RogerBW's Blog

End of an Era 27 September 2021

The longest, and I think the best, RPG campaign I've ever run has reached its end.

Irresponsible and Right started off because of Warehouse 23 – specifically, when GURPS 4th edition was still fairly new new, they sold off hardcopies of many GURPS 3rd edition books (which I didn't have, having not played all that much GURPS 3rd). So in 2006 I picked up Transhuman Space and started running that, and in 2007 GURPS WWII; both of these used versions of GURPS Lite so that you could run them with just the core books, but could be expanded into "full" GURPS relatively easily.

The Transhuman Space game ran for 13 roughly monthly sessions, as had the I-Cops game before it; that's a length of game that usually works well for me, with some room to explore most of the ideas I've had. I rather assumed that a WWII game would be the same; certainly I started with an idea of cinematic clichés I wanted to hit.

Given the desire to range fairly widely rather than being stuck in a particular theatre, this would be an espionage game; and given my desire to tweak things a bit, it would have magic. Thus Bureau 5(b) of MI5, loosely based on the chapter The Dangerous Element from GURPS WWII: Weird War II. The original introduction for the players:

September, 1939. An office in London.

"Are you prepared to serve Great Britain by means of unconventional warfare?"

"Would you be willing to operate in enemy territory? Without benefit of uniform, perhaps even wearing an enemy uniform?"

"Are you prepared to risk not only life and limb but your sanity, your spiritual health and your immortal soul?"

"Irresponsible and Right" is a gritty campaign of occult espionage and special operations in the Second World War. Characters will be civilians and soldiers with magical talents, gathered by Bureau 5(b) of MI-5 to form a specialised unit which will be travelling around Europe to investigate occult activities and recruit, subvert or destroy the causes. I will be borrowing John's concept of split character generation: 150 points for normal skills and abilities and 75 points for magical talents. (75 point disadvantage limit, which may be split between the conventional and esoteric point pools. All numbers subject to change.)


There will be no Cthulhu.

It got less gritty over time - not hurt by having 148 sessions with three points awarded per session, so the characters became quite powerful by the end. So did their opposition, though of course they also exerted quite a strong selection pressure on German and Russian magical operators, so the ones they met later were smarter as well as more powerful. The plan was to have about one (monthly) session per month of the war, but things slipped a bit; I never felt it lagged, though. For any given month there was usually something in history which would generate interesting adventure, with or without a magical twist.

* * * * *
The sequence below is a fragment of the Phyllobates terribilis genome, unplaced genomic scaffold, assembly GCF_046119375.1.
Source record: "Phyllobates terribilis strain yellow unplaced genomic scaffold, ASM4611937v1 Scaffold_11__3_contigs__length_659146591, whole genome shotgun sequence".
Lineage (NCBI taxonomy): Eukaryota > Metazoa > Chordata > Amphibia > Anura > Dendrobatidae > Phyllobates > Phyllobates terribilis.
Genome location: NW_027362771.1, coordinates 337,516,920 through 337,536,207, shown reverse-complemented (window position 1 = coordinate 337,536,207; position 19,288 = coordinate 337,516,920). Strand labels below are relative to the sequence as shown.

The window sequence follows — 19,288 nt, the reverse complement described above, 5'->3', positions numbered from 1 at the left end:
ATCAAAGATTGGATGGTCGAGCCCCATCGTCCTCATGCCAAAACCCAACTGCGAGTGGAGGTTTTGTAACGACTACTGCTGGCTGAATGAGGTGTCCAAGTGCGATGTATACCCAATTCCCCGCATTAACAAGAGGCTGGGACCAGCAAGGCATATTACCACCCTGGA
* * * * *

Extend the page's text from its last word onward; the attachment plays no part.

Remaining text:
There are bottomless lakes of research to dive into for a WWII game (actually easier than for a game set in the 1960s, because there's less locked away under the cold dead hand of copyright). The players helped a lot here.

The game started off pretty close to historical with hidden magic, and while it deviated quite a bit by the end, the timeline was still recognisable at least in the places the PCs were going. This was a deliberate metagame choice: it meant research was still useful, and by the time things started to drift I'd already absorbed enough actual information about WWII that I found myself correcting common misconceptions I met elsewhere.

The real trick, though, was to take NPC-running to extremes: I built mental models of senior Nazi magicians, and indeed of senior Nazis and various other important people, and tried always to determine how the actual people would have acted had they found themselves in this ahistorical world. (I'm quite glad not to have to have them taking up space in my mind any more.)

And now, I suspect, I write the campaign bible, or rather two separate parts of a campaign bible: how I went about picking and choosing things to use as a response to the way my players were acting and what they were enjoying, and separately from that a document of the choices I did make, which German magical agencies are operating when, etc.; there's certainly room in this setting for other stories to be told.

Tags: gurps rpgs

  1. Posted by DaveD at 01:58pm on 27 September 2021

    It was certainly the finest campaign I've ever had of the privilege of participating in. I&R has been a steady presence through the sometimes rocky events of the last fourteen years and I spent a fair chunk of Saturday evening feeling a little shell-shocked by the idea that it was over. It's still sneaking up and batting at me now, albeit more gently as time passes and I get used to the idea.

    You're no slouch as a GM under normal circumstances, but this may well be your masterwork and I'll add a heartfelt bravissimo to my thanks.

  2. Posted by John Dallman at 07:27pm on 27 September 2021

    Likewise. The sheer scale of the setting - the whole of the largest war ever fought (and hopefully, ever will be) - meant that there was room for the characters and their stories to develop in whatever way made sense. Pete Argas used parts of my own family's background, changed around a fair bit, and viewing the game that way made it all far more real to me.

  3. Posted by Shimmin at 01:16pm on 18 November 2021

    From everything you've said about it, this sounds like a fascinating campaign and I'd be really interested to hear more about it, and perhaps get a look at those two bibles. And as ever, happy to get involved in anything writing-wise!

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